Srixon vs Mizuno: Which of them Is Best for You?

If you’re looking for a new set, the Mizuno JPX900 and Srixon z565 Irons are two of the best in the market. Both Mizuno and Srixon know what they’re doing and they didn’t disappoint in these two clubs.

But what are the similarities between them? Where do they differ and which one might be best suited to your game? Find out for yourself in this article:

Srixon vs Mizuno: Which of them Is Best for You?

Mizuno JPX900 Forged Iron

If you want an all-around high-performance golf club that delivers quality and versatility look no further than the Mizuno JPX900 Forged Iron.

This golf club is exceptional.

First of all, it is forged instead of cast, which makes it extra durable and delivers a high-quality feel, unlike any other club. Additionally, it is made out of 1025 Boron which is stronger than normal steel, allowing the face of the club to be made thinner and lighter.

This allows for the center of gravity to be placed more low, which is excellent for high-speed balls. The feel is quite light yet firm, and it allows for a good amount of control making it perfect for seasoned golfers.

The only downside, as is to be expected, is that it is on the pricier side compared to other golf clubs.

Overall, a solid 10/10: high quality, good looking, feels excellent to use, and are an all-around excellent club!


Another test shows that the JPX Forged has an excellent performance range coupled with a good distance. However, to really getting a satisfactory distance, you may need a fit especially if you’ve not tasted a forged iron like the Mizuno in the past.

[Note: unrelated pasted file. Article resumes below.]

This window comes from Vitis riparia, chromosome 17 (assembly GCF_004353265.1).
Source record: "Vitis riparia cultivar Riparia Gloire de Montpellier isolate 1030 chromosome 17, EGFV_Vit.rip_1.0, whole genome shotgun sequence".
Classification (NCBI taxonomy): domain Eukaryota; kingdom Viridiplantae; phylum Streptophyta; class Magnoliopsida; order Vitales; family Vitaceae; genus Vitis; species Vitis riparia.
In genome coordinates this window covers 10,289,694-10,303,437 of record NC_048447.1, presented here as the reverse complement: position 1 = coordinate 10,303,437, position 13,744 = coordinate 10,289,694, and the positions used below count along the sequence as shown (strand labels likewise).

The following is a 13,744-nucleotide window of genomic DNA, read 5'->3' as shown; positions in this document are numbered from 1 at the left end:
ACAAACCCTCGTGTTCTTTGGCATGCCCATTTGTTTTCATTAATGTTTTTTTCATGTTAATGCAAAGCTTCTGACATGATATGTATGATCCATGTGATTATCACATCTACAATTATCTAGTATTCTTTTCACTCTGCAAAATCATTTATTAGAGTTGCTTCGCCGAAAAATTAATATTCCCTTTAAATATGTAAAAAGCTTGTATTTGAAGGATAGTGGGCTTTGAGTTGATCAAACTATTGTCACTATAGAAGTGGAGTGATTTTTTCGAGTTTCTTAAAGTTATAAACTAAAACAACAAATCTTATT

So, when you buy this and start using it, you may discover you can’t get anything except pitiful performance and distance. But once you get a full fit, you can see dramatic changes.

Another good thing about this iron is that it can maintain a good trajectory under bad or unpredictable weather. What this means for the average golfer are more control over ball spin and good ball flight.

The ball flight is predictable and repetitive. Once you get a few full swings, you can easily predict how the balls are going to react when hit. The forgiveness on the 900 Tours is very good too, so you can measure your mishits and plan your improvement.

If you’re following, the above shows that the JPX Forged Iron can give you excellent course and range scores.

The loft on the iron is soft, and in a good way, because they’ll help you get better distance by generating more launch. Combine this with a high trajectory and apex and you have better consistency compared to counterparts.

At this point, it’s good to point out that these improvements may be possible with 4 and 5 irons and not carry along to the 3 irons.


While not all golfers will die to have the best look on their clubs, a lot of them won’t come close to one except it beats others in the look department. If you’re in the second group, I have good news for you.

As mentioned in the comparison above, the JPX Forged Iron beats the MP Irons when it comes to the look. The blade looks attractive and stylish. This does not affect the performance of the club as reported by many users.